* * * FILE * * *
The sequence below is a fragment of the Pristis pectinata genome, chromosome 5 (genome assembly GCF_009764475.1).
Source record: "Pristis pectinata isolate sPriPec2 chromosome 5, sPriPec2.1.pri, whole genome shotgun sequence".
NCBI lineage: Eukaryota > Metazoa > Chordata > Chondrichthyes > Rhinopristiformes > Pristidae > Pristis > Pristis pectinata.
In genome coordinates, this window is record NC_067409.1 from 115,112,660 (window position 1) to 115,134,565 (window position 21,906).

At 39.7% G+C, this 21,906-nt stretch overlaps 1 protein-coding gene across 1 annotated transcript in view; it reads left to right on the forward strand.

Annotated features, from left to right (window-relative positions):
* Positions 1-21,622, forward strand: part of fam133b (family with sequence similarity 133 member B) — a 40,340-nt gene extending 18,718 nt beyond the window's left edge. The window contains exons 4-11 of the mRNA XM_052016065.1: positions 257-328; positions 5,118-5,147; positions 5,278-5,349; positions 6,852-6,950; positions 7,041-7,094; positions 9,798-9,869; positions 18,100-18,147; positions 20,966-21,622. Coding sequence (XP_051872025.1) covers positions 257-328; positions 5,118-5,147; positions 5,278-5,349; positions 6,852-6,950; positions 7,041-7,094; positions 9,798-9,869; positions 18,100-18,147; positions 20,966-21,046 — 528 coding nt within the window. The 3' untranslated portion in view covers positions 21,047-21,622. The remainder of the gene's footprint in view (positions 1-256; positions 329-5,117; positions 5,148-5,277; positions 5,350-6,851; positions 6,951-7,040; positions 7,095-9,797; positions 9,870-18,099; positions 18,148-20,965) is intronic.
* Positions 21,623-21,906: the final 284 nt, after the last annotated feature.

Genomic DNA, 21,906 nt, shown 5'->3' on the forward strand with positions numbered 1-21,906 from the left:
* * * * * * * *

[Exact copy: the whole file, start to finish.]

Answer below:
The sequence below is a fragment of the Pristis pectinata genome, chromosome 5 (genome assembly GCF_009764475.1).
Source record: "Pristis pectinata isolate sPriPec2 chromosome 5, sPriPec2.1.pri, whole genome shotgun sequence".
NCBI lineage: Eukaryota > Metazoa > Chordata > Chondrichthyes > Rhinopristiformes > Pristidae > Pristis > Pristis pectinata.
In genome coordinates, this window is record NC_067409.1 from 115,112,660 (window position 1) to 115,134,565 (window position 21,906).

At 39.7% G+C, this 21,906-nt stretch overlaps 1 protein-coding gene across 1 annotated transcript in view; it reads left to right on the forward strand.

Annotated features, from left to right (window-relative positions):
* Positions 1-21,622, forward strand: part of fam133b (family with sequence similarity 133 member B) — a 40,340-nt gene extending 18,718 nt beyond the window's left edge. The window contains exons 4-11 of the mRNA XM_052016065.1: positions 257-328; positions 5,118-5,147; positions 5,278-5,349; positions 6,852-6,950; positions 7,041-7,094; positions 9,798-9,869; positions 18,100-18,147; positions 20,966-21,622. Coding sequence (XP_051872025.1) covers positions 257-328; positions 5,118-5,147; positions 5,278-5,349; positions 6,852-6,950; positions 7,041-7,094; positions 9,798-9,869; positions 18,100-18,147; positions 20,966-21,046 — 528 coding nt within the window. The 3' untranslated portion in view covers positions 21,047-21,622. The remainder of the gene's footprint in view (positions 1-256; positions 329-5,117; positions 5,148-5,277; positions 5,350-6,851; positions 6,951-7,040; positions 7,095-9,797; positions 9,870-18,099; positions 18,148-20,965) is intronic.
* Positions 21,623-21,906: the final 284 nt, after the last annotated feature.

Genomic DNA, 21,906 nt, shown 5'->3' on the forward strand with positions numbered 1-21,906 from the left: